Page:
Visitors Now:
Total Visits:
Total Stories:
Profile image
By Prepper Universe
Contributor profile | More stories
Story Views

Now:
Last Hour:
Last 24 Hours:
Total:

Awesome DIY Project: Build a Firebrick Fire Pit

Tuesday, November 8, 2016 13:25
% of readers think this story is Fact. Add your two cents.

(Before It's News)

Here’s an idea for a fire pit that is great for gathering around a campfire and for cooking in any season. We’ll use it all year round even in the cold winters of Vermont. The floor of the pit is lined with firebricks, which hold and radiate heat better than a dirt base. They also drain better because they have sand between and below them.

1-firepit

The first step was to pick a fairly level spot with room for folks to gather around. The diameter of the pit is 60 inches; big enough to have a good size fire and big enough for our 36 x 36 inch cooking grate.

I drove a stake in the center of where I wanted to locate the pit, then attached a string to it, measured a 30 inch radius and used an axe to cut the circle using the string as a guide — like a giant compass. Then I got my oldest son to do the digging and raking. This is a highly recommended step, provided you have a strapping young son!

2-firepit

Next we leveled the area, tamped it, and leveled it again. To be honest, we probably tamped and leveled six or seven more times; your personality will determine the number of things you will obsess over.

Next we put a layer of sand, so the bricks could be leveled easier than on the hard packed dirt. We smoothed the sand with a 4-foot 2×4 and, of course leveled the sand (several times).

3-firepit

Now, I was ready to lay the bricks. My son knew it was best to leave me to work alone at this point, knowing I could turn an hours job into an afternoons’ work because every brick had to be, well, perfect! So, starting at the center, I worked my way out spacing the bricks a sticks width (about a ½ inch) apart on all sides. I also did my best to keep them all level.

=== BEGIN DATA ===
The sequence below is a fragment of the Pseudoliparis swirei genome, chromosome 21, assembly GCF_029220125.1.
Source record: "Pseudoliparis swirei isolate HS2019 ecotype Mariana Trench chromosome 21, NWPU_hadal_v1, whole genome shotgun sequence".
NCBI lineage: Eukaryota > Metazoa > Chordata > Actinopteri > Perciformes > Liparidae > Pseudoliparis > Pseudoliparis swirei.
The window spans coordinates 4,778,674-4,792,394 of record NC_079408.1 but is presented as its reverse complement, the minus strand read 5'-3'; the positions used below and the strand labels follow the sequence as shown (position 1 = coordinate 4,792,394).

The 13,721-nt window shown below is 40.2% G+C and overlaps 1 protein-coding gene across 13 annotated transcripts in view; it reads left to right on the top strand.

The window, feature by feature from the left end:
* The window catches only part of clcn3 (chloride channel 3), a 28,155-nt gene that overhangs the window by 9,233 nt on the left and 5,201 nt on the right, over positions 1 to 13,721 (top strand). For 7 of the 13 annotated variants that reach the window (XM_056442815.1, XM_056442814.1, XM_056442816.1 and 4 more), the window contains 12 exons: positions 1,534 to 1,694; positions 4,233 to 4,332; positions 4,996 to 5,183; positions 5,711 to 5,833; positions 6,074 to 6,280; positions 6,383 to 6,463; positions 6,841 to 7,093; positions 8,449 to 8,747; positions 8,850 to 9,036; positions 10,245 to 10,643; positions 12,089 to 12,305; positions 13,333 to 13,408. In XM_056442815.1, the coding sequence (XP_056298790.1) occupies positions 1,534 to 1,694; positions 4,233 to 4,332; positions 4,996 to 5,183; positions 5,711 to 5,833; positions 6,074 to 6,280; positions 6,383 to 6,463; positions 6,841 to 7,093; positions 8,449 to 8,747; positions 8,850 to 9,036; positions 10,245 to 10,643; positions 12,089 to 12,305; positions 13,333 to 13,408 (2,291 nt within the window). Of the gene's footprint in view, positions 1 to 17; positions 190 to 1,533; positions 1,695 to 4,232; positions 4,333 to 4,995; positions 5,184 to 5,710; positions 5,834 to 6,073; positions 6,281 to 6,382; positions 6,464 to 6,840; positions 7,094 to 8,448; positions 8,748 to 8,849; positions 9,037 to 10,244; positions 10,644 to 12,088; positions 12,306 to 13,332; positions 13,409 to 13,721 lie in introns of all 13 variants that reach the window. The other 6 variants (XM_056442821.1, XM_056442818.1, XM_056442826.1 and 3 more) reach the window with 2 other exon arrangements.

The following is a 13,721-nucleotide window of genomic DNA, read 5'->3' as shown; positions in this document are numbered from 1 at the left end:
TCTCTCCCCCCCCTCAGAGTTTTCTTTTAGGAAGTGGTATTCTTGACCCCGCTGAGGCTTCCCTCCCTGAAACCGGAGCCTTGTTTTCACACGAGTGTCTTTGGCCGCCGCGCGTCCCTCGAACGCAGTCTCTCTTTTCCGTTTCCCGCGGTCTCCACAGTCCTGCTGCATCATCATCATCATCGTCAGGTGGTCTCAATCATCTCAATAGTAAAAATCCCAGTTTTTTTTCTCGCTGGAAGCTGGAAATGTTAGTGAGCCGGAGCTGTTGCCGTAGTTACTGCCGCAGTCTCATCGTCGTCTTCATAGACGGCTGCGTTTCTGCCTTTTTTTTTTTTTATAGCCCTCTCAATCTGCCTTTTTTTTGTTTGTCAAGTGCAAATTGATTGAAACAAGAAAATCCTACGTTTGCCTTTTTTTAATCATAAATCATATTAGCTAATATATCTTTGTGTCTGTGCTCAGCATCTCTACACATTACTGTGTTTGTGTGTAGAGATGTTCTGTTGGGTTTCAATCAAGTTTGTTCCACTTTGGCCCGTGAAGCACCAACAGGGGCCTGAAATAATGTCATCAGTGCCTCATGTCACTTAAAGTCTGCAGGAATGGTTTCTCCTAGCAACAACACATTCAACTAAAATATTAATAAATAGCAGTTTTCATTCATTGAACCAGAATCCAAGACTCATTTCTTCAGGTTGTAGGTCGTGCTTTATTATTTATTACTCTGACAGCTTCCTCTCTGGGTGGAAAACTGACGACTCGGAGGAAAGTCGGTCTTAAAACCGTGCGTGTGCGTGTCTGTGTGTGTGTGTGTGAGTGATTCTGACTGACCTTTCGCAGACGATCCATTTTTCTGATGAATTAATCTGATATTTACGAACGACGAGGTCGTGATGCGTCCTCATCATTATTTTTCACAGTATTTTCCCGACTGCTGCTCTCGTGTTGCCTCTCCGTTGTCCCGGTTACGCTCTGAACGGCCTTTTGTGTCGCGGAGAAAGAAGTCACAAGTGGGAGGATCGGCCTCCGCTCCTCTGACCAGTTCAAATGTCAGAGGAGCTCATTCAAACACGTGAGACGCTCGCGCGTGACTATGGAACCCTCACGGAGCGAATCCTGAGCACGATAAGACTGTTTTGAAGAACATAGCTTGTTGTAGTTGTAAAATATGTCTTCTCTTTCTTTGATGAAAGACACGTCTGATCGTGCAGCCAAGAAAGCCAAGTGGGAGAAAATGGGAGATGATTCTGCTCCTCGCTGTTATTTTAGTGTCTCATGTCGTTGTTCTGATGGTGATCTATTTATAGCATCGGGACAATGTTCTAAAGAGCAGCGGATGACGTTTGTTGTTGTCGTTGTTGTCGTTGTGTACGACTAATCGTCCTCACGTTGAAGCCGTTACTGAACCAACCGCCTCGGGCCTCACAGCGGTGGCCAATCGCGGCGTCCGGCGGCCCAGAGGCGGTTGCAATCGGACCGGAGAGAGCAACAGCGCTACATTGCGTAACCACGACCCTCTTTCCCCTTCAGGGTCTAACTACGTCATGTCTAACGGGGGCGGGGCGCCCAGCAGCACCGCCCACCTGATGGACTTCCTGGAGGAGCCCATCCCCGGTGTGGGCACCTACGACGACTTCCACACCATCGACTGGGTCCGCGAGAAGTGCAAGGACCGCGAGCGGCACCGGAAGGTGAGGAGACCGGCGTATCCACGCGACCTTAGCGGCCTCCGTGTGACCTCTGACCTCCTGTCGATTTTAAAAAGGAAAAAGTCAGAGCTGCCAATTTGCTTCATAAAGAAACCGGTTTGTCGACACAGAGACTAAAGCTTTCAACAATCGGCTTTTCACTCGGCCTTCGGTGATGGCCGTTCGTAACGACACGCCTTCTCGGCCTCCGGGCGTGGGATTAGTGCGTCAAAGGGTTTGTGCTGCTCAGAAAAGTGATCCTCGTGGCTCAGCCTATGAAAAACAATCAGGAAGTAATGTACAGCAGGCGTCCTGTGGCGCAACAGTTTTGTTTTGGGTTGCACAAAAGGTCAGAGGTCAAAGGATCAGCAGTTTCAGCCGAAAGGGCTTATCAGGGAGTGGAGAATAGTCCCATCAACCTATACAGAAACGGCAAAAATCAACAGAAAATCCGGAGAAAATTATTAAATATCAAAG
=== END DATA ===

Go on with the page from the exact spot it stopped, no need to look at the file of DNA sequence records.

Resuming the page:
I purchased the firebricks at a local lumberyard. Check around for prices. I found the same 9x4x2.25 inch firebrick cost anywhere from $1.00 to $2.50. The firebricks are much better than regular bricks. They are larger and can withstand the heat without breaking down over a long period of time. A standard house brick will crack and breakdown from the constant heat much sooner.

4-firepit

5-firepit

Once the firebricks were in place, I worked sand between them. I gently poured water over the sand to get it to settle into the spaces between the bricks, I added several layers of sand as it settled until the sand was flush with the top of the bricks.

I filled the dug out circle as much as I could with the brick and sand floor. I cut a few bricks to fill the gaps as needed. The bricks will break fairly evenly if you are careful. I added extra sand around the outside edges to fill out the circle.

Then it was time to build the low stonewall around the perimeter of the pit. (How to gain complete energy independence)

6-firepit

Stones are easy to find in Vermont! Use stones from the woods or a field, but not from a stream bed. The stream bed stones can be saturated with water and can crack or explode when heated.

I placed the stones overlapping the bricks enough so there were no large areas of sand showing. I endeavored to make a pleasing circle of stones that fit together as snugly as possible. I am not an expert stonewall builder, so, it took me awhile and a little trial and error. Once I was satisfied with the way the wall looked, I put some extra sand between the bricks and stones around the entire perimeter. Best selection of SURVIVAL BOOKS>>

7-firepit

Here is the finished fire pit.

8-firepit


Recommended:

7 Of The Most Liberating Benefits Of Homesteading

The Most Often Forgotten Survival Preparations

 

A friend welded a fire grate together for us and we use it to cook over the new fire pit.

Taste testing my wife’s cabbage kielbasa soup is a treat. Or cooking some marinated pork tenderloins right on the grate works great too (The Top 10 Survival Recipes from the Backwoods). A warm fire and a delicious meal makes all the fuss worth it!

Our fire pit should give us many seasons of use with just a little maintenance each year (RC Kirk).

Make sure you like our

facebook-fan-page

SOURCE: www.prepperuniverse.com

Report abuse

Comments

Your Comments
Question   Razz  Sad   Evil  Exclaim  Smile  Redface  Biggrin  Surprised  Eek   Confused   Cool  LOL   Mad   Twisted  Rolleyes   Wink  Idea  Arrow  Neutral  Cry   Mr. Green

Top Stories
Recent Stories

Register

Newsletter

Email this story
Email this story

If you really want to ban this commenter, please write down the reason:

If you really want to disable all recommended stories, click on OK button. After that, you will be redirect to your options page.